In 1867, John Muir crossed northern Florida on his way to the Gulf of Mexico
“Chk, chk.” The voice comes from a nearly leafless tree in the soggy floodplain of the Baraboo River. I look up at two rusty blackbirds – and now a third flies in. They confer briefly – perhaps about me – and drop to the ground, out of sight. The blackbirds, migrating from their breeding grounds in Canada, are heading south, maybe just to Illinois, but possibly as far as the Gulf of Mexico.
It’s October 24, 2016. One hundred fifty-nine years ago today, John Muir, having just walked “joyful and free” from Indiana to the Gulf of Mexico, fell ill with malaria. His sickness and long recuperation interrupted his plans to travel onward to South America. More importantly, they almost certainly changed the course of conservation history in the United States by sending the young naturalist on a different path. Continue reading
For beginning naturalists, the vast number of wildflower guides can be nearly as daunting as the innumerable species of plants waiting to be identified.
It’s easy to find guides to wildflower identification in stores or online, but finding the right ones can sometimes be a matter of finding the right seller. I like to visit the gift shops at nature centers, wildlife refuges, and parks. They carry books specific to the state, region, or habitat type where they’re located (plus, buying from them helps a good cause). Continue reading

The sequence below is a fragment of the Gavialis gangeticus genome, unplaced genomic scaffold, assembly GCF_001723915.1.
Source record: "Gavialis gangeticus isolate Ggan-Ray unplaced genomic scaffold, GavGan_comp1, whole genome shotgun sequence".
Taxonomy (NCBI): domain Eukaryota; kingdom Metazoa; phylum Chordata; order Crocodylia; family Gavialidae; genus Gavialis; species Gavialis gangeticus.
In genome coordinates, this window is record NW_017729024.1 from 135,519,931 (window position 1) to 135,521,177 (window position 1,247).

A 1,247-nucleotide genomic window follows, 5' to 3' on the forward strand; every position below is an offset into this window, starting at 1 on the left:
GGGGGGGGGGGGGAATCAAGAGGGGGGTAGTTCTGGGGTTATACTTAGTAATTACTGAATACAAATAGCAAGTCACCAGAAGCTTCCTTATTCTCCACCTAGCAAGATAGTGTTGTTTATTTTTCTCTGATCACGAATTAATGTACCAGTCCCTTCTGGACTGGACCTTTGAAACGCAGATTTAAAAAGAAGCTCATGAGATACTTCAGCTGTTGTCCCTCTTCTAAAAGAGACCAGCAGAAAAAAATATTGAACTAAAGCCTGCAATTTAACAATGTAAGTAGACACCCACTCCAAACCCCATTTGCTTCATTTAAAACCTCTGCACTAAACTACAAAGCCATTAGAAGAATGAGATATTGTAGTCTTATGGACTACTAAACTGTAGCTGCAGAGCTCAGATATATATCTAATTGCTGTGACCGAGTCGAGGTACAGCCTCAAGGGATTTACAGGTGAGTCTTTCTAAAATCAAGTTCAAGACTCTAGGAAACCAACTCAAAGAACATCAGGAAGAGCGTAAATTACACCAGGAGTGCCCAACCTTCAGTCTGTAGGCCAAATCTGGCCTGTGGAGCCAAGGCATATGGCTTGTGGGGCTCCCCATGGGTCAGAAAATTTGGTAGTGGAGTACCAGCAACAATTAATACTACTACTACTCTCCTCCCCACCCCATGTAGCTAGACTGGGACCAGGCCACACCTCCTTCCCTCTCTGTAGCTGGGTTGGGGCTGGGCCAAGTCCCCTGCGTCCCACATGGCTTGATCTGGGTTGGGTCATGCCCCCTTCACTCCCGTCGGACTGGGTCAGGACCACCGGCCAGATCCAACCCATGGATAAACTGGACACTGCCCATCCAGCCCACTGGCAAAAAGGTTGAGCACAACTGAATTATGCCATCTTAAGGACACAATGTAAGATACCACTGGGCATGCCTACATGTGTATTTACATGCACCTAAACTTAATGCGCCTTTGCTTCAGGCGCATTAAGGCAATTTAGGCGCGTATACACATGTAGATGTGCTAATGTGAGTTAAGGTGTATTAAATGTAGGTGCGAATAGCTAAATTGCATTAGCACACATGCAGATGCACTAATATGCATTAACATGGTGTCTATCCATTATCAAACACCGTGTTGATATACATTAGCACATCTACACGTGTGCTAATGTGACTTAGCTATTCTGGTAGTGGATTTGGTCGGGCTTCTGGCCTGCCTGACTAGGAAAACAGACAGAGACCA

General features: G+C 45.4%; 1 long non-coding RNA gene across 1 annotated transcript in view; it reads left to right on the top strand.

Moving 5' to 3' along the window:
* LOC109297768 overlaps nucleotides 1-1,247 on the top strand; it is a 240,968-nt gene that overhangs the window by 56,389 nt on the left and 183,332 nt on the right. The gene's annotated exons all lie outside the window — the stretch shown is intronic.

Marsh marigolds are blooming in the soggy bottomlands along the Baraboo River. I was on the 400 Trail in southern Juneau County this morning, looking for birds, but I kept finding wildflowers, too. The sky threatened rain, but nobody seemed to care. American redstarts sang in the trees, a pair of wrens chattered in the brush, and in the distance a pair of sandhill cranes gave a unison call.
I paused to photograph a chokecherry in bloom. At least, I thought it was a chokecherry. Because my purpose was birdwatching, I had a bird book, but no wildflower guide in my pack. Continue reading
Any naturalist afoot in Wisconsin this month is looking for wildflowers and finding plenty. Every week brings another “birthday,” as Aldo Leopold called a species’ first blossoming of the year. Along the Baraboo River, I can look forward to a changing array of woodland, wetland, and prairie plants flowering from spring through summer.
And this spring and summer, as I do every year, I will look up and try to memorize the names of all the plants I don’t yet know. Continue reading